Tuesday, November 13, 2018

Computerization Of Health Records



By Mala Ramaiah, MD, MS, Eswaran Subrahmanian, PhD, Ram D.Sriram, PhD, and Bettijoyce B.This paper examines the workflow and execution of electronic health record systems across various functions in little physician offices. We describe the differences from the offices based on the amount of computerization with regards to workflow, sources of time delay, and obstacles to utilizing EHR systems to support the whole workflow. The study relies on a combination of interviews, surveys, in situ observations, and information collection efforts. This study wasn't meant to be a complete scale time and motion study with exact dimensions, but was meant to offer an overview of the possible sources of delays while performing office jobs.

The study follows an interpretative model of case studies instead of a large sample statistical survey of clinics. To discover time intensive jobs, labour maps were made based on the aggregated information from the offices. The outcomes from the study show that specialty doctors are more positive toward embracing EHR systems than primary care doctors. The obstacles to adoption of EHR systems by primary care doctors can be credited to the complex workflows which exist in primary care physician offices, resulting in nonstandardized workflow structures and practices. Additionally, primary care doctors would profit more in EHR systems if the systems can interact with external entities.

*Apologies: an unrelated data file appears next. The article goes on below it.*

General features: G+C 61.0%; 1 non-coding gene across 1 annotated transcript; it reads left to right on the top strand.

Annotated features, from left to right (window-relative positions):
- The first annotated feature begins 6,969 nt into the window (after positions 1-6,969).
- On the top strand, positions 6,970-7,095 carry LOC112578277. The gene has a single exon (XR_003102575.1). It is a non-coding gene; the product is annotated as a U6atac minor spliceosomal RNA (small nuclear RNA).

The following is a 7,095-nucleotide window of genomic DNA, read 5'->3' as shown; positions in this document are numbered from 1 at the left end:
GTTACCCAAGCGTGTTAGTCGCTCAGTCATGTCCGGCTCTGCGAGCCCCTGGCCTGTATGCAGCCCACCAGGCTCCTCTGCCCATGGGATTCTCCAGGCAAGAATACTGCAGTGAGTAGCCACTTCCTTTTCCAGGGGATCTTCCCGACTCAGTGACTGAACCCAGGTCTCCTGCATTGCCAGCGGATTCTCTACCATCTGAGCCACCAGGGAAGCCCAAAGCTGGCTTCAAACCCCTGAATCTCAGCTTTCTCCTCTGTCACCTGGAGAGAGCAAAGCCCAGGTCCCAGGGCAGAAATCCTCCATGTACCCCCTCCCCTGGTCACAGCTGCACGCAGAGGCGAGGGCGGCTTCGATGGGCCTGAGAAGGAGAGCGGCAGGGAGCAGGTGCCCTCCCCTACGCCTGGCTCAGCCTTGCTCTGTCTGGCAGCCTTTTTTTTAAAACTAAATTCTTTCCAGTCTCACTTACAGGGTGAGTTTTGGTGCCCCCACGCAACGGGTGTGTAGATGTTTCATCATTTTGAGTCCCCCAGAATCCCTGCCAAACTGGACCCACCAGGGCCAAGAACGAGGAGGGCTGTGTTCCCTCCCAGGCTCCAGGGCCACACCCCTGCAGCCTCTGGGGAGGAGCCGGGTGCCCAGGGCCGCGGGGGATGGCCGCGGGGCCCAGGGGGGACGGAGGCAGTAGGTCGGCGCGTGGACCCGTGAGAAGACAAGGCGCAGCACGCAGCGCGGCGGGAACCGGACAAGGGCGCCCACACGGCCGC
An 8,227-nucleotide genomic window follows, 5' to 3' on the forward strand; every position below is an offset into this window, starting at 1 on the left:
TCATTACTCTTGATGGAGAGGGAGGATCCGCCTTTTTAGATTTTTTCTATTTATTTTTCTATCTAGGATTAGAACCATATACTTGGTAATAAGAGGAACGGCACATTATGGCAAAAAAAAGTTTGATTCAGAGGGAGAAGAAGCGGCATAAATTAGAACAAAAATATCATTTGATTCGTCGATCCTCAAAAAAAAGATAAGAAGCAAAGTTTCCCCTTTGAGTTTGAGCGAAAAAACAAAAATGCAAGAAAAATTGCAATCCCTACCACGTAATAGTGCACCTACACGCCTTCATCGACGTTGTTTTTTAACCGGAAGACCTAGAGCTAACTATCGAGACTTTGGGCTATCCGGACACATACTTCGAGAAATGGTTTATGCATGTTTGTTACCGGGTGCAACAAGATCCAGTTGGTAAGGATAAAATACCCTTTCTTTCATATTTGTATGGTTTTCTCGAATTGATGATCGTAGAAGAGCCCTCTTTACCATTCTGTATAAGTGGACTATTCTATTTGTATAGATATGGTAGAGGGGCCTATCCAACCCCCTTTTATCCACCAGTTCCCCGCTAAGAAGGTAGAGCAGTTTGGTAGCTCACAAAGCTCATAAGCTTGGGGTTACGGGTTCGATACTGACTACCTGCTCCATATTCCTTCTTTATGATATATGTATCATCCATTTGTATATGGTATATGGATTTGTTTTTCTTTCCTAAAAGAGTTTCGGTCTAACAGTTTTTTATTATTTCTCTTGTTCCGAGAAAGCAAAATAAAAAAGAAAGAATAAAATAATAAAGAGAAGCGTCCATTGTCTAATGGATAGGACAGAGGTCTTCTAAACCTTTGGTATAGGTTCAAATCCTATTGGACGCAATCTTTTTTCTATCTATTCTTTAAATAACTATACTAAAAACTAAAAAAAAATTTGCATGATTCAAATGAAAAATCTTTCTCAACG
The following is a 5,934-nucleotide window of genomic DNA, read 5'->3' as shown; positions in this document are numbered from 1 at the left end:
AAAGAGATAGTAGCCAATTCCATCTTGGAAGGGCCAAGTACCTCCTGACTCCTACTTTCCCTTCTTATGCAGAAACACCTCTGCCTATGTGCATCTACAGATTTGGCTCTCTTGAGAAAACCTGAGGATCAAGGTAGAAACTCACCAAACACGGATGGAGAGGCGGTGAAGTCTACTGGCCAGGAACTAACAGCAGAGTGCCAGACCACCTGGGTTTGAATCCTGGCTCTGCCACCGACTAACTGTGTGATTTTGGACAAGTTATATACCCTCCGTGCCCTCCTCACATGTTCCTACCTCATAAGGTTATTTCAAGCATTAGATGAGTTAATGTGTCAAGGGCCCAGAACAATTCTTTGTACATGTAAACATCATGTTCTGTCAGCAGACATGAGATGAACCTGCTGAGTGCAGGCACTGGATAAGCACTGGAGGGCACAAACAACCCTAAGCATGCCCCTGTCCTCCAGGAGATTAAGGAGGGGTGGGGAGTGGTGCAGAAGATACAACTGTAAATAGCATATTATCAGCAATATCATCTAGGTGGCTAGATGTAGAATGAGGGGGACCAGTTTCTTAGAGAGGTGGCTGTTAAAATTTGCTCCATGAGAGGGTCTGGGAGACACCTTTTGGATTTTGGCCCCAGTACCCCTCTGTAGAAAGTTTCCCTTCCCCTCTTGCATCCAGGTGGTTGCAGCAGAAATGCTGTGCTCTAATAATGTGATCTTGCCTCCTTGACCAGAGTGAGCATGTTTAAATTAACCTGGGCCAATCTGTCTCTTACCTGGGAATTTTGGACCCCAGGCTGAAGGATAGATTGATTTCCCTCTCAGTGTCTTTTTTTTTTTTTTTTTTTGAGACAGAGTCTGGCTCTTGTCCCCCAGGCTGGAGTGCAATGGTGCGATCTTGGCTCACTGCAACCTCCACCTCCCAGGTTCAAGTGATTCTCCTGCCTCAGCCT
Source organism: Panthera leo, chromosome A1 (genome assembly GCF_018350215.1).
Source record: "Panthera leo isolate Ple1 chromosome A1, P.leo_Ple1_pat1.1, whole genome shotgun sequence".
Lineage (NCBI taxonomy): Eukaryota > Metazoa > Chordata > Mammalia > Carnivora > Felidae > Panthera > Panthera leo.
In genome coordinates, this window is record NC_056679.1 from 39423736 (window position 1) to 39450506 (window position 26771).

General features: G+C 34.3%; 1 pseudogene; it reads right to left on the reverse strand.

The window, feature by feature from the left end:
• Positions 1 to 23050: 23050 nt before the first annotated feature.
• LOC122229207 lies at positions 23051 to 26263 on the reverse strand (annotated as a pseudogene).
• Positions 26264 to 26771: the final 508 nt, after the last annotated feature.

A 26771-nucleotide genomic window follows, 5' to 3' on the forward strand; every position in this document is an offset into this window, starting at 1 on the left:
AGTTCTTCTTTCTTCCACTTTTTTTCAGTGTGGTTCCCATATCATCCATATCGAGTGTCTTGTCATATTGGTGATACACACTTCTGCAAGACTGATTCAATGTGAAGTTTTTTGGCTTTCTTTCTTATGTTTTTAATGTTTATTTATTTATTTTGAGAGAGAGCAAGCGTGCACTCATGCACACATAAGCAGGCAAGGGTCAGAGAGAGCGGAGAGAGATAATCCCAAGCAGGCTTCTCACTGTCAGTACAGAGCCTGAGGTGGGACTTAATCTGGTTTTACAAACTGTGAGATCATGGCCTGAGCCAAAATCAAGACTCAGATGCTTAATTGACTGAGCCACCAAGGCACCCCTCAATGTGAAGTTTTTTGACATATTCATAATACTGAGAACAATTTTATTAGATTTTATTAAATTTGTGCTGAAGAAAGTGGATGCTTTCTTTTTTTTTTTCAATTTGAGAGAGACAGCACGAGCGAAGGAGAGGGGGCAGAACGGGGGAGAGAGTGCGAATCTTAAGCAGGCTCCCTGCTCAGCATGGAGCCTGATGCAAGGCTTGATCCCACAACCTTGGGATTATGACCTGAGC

Health Care is a continuously evolving and facing major challenges: increasing costs, unacceptably high error rates, and dissatisfied patients and providers. 1 Spending on healthcare in the US carries on to grow at the rate of more than 7 percent annually, anticipating to reach $2.8 trillion, around 17 percent of the gross domestic product, by 2011. Information technology is becoming essential in controlling your stresses the healthcare enterprise. 2 Many hospital systems have adopted electronic health record systems, but the rate of adoption has been very slow from case of individual or little group offices. A 2007 National Ambulatory Medical Care Survey reports which in over 161, 200 medical practices in the US, there were 311, 200 physicians practicing in office based environments.


3 The report also explains that 69.2 percent of clinics consisted of individual practitioners. According to preliminary estimates in a 2009 mail survey, 43.9 percent of the doctors reported using complete or partial EHR systems in their office based practices. About 20.5 percent reported having systems which met the standards of a fundamental system, and 6.3 percent reported having a fully functional system. 4 Another analysis found which less than 2 percent of doctors in solo or two physician clinics reported having a fully functional EHR system. Various studies conducted across a wide range Of healthcare settings have claimed that the addition of EHR systems might lead to a vast improvement in quality and may improve operational efficiency and workflow. 6 In spite of those claims, the overall adoption rates of EHR systems have been reported to be as low as 17 percent. 7 A report on the adoption deficit states that less than 11.3 percent of the small doctor offices have fully implemented EHR systems. 8 Given which 88 percent of all medical offices are little practices, the report also identifies obstacles to adoption.
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